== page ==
Delaware’s rich history in trust and business matters, which dates back to colonial times, serves as the foundation for the First State’s forward-thinking approach to trust planning. The following are some of the unique aspects of Delaware trust law:
Delaware law allows for the bifurcation of trustee duties through the use of directed trusts. In a directed trust, the responsibility for investment, distribution or other administrative decisions is vested in one or more advisors, as appointed in the trust agreement. For example, an investment advisor would typically bear responsibility for the trust’s investments and would direct the trustee as to what to buy, sell, and hold. Other types of advisors can be appointed in situations where the terms of the trust stipulate that a beneficiary comply with certain requirements (i.e., remaining free of drugs or alcohol) in order to receive trust distributions. These distribution advisors may be in a better position to monitor or track these types of requirements if they are familiar with the beneficiary and his circumstances, while corporate discretionary trustees usually are not.
Delaware abolished its rule against perpetuities1 in 1995, paving the way for the creation of dynasty trusts. Dynasty trusts have made it possible for wealthy families to pass their assets down to succeeding generations free of transfer tax.
Possible State Income Tax Advantage
Delaware law allows resident trusts to not only take a deduction on income that is actually distributed to beneficiaries but also to take a deduction on income that is accumulated, provided that the beneficiary is not a resident of Delaware. This means that for a large majority of Delaware trusts, there is no state fiduciary income tax on income or capital gains at the trust level.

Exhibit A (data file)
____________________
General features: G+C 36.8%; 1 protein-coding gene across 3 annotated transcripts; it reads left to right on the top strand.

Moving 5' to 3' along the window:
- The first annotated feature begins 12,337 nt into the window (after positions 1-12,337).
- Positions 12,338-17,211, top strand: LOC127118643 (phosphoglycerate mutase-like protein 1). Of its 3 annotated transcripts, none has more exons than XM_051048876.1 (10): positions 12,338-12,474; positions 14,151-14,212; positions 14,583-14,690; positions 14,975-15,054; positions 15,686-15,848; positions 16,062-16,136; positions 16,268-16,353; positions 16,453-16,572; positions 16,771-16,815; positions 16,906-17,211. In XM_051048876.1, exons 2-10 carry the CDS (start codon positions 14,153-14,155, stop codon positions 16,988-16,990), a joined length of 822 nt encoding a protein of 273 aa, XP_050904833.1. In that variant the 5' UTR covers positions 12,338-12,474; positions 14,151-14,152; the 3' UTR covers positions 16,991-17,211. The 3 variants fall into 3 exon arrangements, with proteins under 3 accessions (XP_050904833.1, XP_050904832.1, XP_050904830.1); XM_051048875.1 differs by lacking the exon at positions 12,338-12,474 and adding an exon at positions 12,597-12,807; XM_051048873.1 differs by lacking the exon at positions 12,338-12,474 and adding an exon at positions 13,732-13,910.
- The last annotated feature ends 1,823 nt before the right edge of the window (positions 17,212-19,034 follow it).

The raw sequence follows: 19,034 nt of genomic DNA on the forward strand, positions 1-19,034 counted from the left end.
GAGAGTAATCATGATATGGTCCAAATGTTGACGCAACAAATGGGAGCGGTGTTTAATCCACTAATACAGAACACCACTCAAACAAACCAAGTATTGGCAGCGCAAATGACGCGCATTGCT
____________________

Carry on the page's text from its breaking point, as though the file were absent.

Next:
Although an analysis of how the client’s state of residence will treat the income and capital gains of a Delaware trust is essential, this unique advantage can serve as a powerful tax planning tool. For example, if a client funds a Delaware trust with shares of low basis stock, the savings in state capital gains tax could be sizable when the shares are sold.
According to Delaware law, notification to a beneficiary about the existence of a trust can be delayed for a “period of time.” While this term is not specifically defined in the statute, it should be reasonable, measureable and clearly provided for in the trust agreement. For example, a trust’s grantor may want to wait until his beneficiary child attains a certain age — perhaps 30 or 35, when he or she may be more financially mature — to learn about their wealth.
So don’t be fooled by Delaware’s size. This small state offers a host of trust planning alternatives, making it a national leader in modern day wealth management1The only exception is for real estate held directly by the trust, which has a limitation of 110 years.
First Republic Private Wealth Management encompasses First Republic Investment Management, Inc. (“FRIM”), an SEC-registered investment advisor, First Republic Securities Company, LLC (“FRSC”), Member FINRA/SIPC, First Republic Trust Company (“FRTC”) and First Republic Trust Company of Delaware LLC (“FRTC-DE”). FRIM, FRSC, and FRTC-DE are wholly owned subsidiaries of First Republic Bank. This article is for information purposes only and is not intended as an offer or solicitation, or as the basis for any contract to purchase or sell any security, or other instrument, or to enter into or arrange any type of transaction as a consequence of any information contained herein. Although information in this document has been obtained from sources believed to be reliable, we do not guarantee its accuracy, completeness or fairness, and it should not be relied upon as such.